Matrix Blog

Credit, Finance, Mortgage, Rates

Bloomberg View Column: Credit Crunch Lives on in Housing

October 22, 2014 | 5:05 pm | BloombergViewlogoGray | Columns |

BVlogo

Read my latest Bloomberg View column Credit Crunch Lives on in Housing. Please join the conversation over at Bloomberg View. Here’s an excerpt…

Don’t be fooled by low mortgages rates, which once again are below 4 percent: Credit for buying a home or refinancing an existing mortgage has almost never been tougher to get.

[read more]


My Bloomberg View Column Directory

My Bloomberg View RSS feed.

Tags: , , , , ,


Bloomberg View Column: Only Brooklyn Is Over the City’s Housing Bust

October 13, 2014 | 2:32 pm | BloombergViewlogoGray | Columns |

BVlogo

Read my latest Bloomberg View column Only Brooklyn Is Over the City’s Housing Bust. Please join the conversation over at Bloomberg View. Here’s an excerpt…

Housing prices in four of New York’s five boroughs still haven’t reached their pre-crash highs. The outlier? Brooklyn.

Housing prices in Brooklyn now are more than 8 percent above the peak reached in 2007. The other four boroughs, meanwhile, are all more than 10 percent below their highs, with the Bronx still down by almost a quarter….

[read more]


My Bloomberg View Column Directory

My Bloomberg View RSS feed.

Tags: ,


Bloomberg View Column: When $7 Million Is Average for Manhattan

October 3, 2014 | 12:05 pm | BloombergViewlogoGray | Columns |

BVlogo

Read my latest Bloomberg View column When $7 Million Is Average for Manhattan. Please join the conversation over at Bloomberg View. Here’s an excerpt…

It’s pretty much universal knowledge that Manhattan real estate is expensive. What isn’t so well known is what’s happening at the top of the market: Price increases have been crazy.

Ever since the financial crisis, housing prices for the most-expensive 10 percent of the Manhattan market have increased more than 15 percent. Compare that with the modest 2.5 percent gain for the remaining 90 percent of the market….

[read more]


My Bloomberg View Column Directory

My Bloomberg View RSS feed.

Tags:


Bloomberg View Column: Giant Condo Tower Needs More Billionaires

September 29, 2014 | 2:26 pm | BloombergViewlogoGray | Columns |

BVlogo

Read my latest Bloomberg View column Giant Condo Tower Needs More Billionaires. Please join the conversation over at Bloomberg View. Here’s an excerpt…

In post-crash Manhattan’s high-end real estate, few projects loom larger or more visibly than the 1,004-foot-high One57, the tallest residential-hotel building in New York. This is a rarefied market, with two penthouse units selling for more than $90 million each, including one to hedge-fund baron Bill Ackman.

Amid all the hyperventilating about the tower, including complaints that it’s out of scale with the neighborhood, it’s poorly reviewed design and that it casts an afternoon shadow on Central Park in the winter, the little known fact is that the 92-unit building seems to be less of a hit with buyers than one might glean from the PR machine….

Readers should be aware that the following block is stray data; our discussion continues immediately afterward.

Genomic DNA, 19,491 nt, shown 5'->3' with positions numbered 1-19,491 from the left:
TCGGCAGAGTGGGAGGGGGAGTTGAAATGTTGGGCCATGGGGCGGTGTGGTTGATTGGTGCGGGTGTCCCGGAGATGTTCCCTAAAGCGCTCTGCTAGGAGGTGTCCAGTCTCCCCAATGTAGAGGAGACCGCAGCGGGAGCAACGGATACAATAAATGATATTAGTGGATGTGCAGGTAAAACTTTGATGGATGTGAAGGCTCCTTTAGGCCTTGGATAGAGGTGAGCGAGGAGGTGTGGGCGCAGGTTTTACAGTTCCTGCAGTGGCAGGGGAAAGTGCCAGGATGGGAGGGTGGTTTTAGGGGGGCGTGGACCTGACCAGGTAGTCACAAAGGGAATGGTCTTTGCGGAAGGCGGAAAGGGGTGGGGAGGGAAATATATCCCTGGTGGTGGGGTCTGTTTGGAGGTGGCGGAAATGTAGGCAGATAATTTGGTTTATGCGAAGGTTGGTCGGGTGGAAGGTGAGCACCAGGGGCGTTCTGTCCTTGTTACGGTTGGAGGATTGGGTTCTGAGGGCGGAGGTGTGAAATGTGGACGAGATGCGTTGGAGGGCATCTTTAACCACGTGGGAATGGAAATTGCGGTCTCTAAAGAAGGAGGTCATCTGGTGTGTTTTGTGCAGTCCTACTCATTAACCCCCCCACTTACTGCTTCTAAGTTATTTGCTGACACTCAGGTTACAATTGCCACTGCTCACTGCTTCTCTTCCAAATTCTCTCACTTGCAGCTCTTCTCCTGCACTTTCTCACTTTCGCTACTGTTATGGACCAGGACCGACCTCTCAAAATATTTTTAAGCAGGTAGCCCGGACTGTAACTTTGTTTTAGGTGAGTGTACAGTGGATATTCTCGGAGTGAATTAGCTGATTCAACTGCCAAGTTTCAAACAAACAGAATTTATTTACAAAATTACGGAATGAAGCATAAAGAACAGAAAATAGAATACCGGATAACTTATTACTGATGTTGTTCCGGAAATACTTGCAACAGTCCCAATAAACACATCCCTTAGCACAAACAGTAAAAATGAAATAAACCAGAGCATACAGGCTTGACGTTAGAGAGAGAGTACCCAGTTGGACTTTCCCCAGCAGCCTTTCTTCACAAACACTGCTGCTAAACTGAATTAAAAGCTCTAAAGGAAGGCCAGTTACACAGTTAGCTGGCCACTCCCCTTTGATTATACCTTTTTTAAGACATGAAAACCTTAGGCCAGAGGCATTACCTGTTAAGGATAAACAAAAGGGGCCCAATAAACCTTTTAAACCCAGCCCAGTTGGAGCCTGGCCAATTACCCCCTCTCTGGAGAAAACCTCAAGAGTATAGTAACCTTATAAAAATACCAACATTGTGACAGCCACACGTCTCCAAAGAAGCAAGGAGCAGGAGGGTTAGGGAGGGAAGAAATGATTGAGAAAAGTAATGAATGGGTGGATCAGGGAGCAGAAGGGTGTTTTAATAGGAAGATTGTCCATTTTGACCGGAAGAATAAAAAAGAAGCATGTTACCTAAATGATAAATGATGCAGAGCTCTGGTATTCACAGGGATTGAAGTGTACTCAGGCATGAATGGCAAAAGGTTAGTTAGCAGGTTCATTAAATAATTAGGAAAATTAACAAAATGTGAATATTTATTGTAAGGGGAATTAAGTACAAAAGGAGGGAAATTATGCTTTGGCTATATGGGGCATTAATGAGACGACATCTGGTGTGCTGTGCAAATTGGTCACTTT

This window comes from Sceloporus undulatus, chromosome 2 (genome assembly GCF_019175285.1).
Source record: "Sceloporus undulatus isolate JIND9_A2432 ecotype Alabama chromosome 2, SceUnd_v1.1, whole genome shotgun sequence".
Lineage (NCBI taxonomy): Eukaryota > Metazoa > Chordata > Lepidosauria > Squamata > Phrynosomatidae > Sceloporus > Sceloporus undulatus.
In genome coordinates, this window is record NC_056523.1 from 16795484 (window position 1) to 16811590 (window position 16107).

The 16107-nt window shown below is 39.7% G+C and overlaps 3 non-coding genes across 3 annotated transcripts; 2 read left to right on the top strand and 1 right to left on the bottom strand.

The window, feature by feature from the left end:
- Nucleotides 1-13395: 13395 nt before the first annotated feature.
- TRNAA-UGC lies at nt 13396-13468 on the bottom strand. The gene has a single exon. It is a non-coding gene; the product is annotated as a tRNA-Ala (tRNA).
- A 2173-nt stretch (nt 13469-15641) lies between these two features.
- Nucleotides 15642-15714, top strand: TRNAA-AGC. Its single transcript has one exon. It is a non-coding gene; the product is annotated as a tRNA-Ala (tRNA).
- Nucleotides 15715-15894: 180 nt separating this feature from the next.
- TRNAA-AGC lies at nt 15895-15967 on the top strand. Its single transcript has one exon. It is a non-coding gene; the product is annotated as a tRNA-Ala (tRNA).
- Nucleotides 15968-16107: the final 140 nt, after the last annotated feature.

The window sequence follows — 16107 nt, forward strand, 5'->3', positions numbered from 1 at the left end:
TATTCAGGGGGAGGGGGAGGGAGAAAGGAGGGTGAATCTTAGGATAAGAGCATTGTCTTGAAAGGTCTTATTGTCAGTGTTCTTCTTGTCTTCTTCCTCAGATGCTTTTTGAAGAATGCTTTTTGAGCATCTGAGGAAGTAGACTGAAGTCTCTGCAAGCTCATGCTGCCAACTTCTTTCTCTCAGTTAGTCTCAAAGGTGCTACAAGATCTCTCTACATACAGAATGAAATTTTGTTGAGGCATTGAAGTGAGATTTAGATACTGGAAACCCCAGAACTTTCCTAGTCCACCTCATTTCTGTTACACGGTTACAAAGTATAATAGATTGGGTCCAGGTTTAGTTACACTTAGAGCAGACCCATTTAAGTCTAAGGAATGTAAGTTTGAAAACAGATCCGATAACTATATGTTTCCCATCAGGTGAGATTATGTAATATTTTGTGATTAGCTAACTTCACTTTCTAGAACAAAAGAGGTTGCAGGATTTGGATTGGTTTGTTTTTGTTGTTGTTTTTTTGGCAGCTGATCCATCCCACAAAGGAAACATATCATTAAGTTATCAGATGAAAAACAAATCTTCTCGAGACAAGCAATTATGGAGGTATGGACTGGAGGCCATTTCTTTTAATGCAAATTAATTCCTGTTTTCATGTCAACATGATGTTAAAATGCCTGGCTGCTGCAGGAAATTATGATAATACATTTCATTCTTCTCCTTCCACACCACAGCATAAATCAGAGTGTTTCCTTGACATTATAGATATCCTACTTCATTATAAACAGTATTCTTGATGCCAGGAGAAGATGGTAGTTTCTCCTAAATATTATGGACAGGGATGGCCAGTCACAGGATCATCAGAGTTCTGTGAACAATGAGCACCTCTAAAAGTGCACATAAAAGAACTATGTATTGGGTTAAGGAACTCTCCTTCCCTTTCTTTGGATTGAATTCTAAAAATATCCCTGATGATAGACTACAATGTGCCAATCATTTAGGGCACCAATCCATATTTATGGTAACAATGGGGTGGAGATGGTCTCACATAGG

[read more]


My Bloomberg View Column Directory

My Bloomberg View RSS feed.

Tags: , , , , ,


Bloomberg View Column: Housing’s New Wealth Effect

September 27, 2014 | 1:00 pm | BloombergViewlogoGray |

BVlogo

Read my latest Bloomberg View column Housing’s New Wealth Effect. Please join the conversation over at Bloomberg View. Here’s an excerpt…

It was a busy week for housing market reports. The U.S. Census published its new home-sales results for August, showing an 18 percent gain from the prior month and a 33 percent increase from August 2013. News headlines relied on words such as “surged” and “soared” to describe the results.

Only a few days earlier, the National Association of Realtors released its existing home-sales report for August, which showed month-over-month sales falling for the first time in four months. The inventory of unsold properties was 4.5 percent higher than a year earlier. I recently addressed the market slowdown in “Understanding Housing’s Dog Days.”

[read more]


My Bloomberg View Column Directory

My Bloomberg View RSS feed.

Tags: , , , , , , ,


Bloomberg View Column: Guess What’s Holding Back Housing

September 27, 2014 | 12:54 pm | BloombergViewlogoGray | Columns |

BVlogo

Read my latest Bloomberg View column Guess What’s Holding Back Housing. Please join the conversation over at Bloomberg View. Here’s an excerpt…

During the U.S. housing boom, real-estate appraisers acted like deal-enablers rather than valuation experts. Indeed, inflated appraisals were a key ingredient in the erosion of mortgage-lending standards that led to the housing bust. Now we are seeing the opposite — low appraisals — with unwelcome consequences for the housing market.